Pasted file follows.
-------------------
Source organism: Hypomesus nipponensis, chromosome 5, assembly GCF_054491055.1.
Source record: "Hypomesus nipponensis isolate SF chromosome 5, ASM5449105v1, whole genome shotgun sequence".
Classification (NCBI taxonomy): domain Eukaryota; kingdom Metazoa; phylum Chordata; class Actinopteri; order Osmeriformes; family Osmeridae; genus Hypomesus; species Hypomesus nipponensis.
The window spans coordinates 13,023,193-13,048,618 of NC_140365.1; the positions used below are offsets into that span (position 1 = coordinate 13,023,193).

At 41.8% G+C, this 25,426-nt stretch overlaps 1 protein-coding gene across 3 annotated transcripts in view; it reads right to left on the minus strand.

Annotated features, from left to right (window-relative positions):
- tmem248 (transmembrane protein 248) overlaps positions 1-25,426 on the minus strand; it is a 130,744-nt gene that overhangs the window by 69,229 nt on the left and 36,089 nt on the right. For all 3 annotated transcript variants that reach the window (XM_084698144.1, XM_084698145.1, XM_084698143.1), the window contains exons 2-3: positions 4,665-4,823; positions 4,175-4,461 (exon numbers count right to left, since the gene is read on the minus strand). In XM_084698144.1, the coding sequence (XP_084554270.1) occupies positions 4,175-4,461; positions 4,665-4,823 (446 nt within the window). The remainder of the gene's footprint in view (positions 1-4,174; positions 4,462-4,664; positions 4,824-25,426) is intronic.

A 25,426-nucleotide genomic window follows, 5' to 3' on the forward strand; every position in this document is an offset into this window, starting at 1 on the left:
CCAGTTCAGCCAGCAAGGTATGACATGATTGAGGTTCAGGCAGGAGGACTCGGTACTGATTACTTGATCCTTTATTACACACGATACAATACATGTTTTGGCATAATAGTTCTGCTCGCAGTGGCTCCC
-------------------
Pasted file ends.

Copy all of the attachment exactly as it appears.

Source organism: Hypomesus nipponensis, chromosome 5, assembly GCF_054491055.1.
Source record: "Hypomesus nipponensis isolate SF chromosome 5, ASM5449105v1, whole genome shotgun sequence".
Classification (NCBI taxonomy): domain Eukaryota; kingdom Metazoa; phylum Chordata; class Actinopteri; order Osmeriformes; family Osmeridae; genus Hypomesus; species Hypomesus nipponensis.
The window spans coordinates 13,023,193-13,048,618 of NC_140365.1; the positions used below are offsets into that span (position 1 = coordinate 13,023,193).

At 41.8% G+C, this 25,426-nt stretch overlaps 1 protein-coding gene across 3 annotated transcripts in view; it reads right to left on the minus strand.

Annotated features, from left to right (window-relative positions):
- tmem248 (transmembrane protein 248) overlaps positions 1-25,426 on the minus strand; it is a 130,744-nt gene that overhangs the window by 69,229 nt on the left and 36,089 nt on the right. For all 3 annotated transcript variants that reach the window (XM_084698144.1, XM_084698145.1, XM_084698143.1), the window contains exons 2-3: positions 4,665-4,823; positions 4,175-4,461 (exon numbers count right to left, since the gene is read on the minus strand). In XM_084698144.1, the coding sequence (XP_084554270.1) occupies positions 4,175-4,461; positions 4,665-4,823 (446 nt within the window). The remainder of the gene's footprint in view (positions 1-4,174; positions 4,462-4,664; positions 4,824-25,426) is intronic.

A 25,426-nucleotide genomic window follows, 5' to 3' on the forward strand; every position in this document is an offset into this window, starting at 1 on the left:
CCAGTTCAGCCAGCAAGGTATGACATGATTGAGGTTCAGGCAGGAGGACTCGGTACTGATTACTTGATCCTTTATTACACACGATACAATACATGTTTTGGCATAATAGTTCTGCTCGCAGTGGCTCCC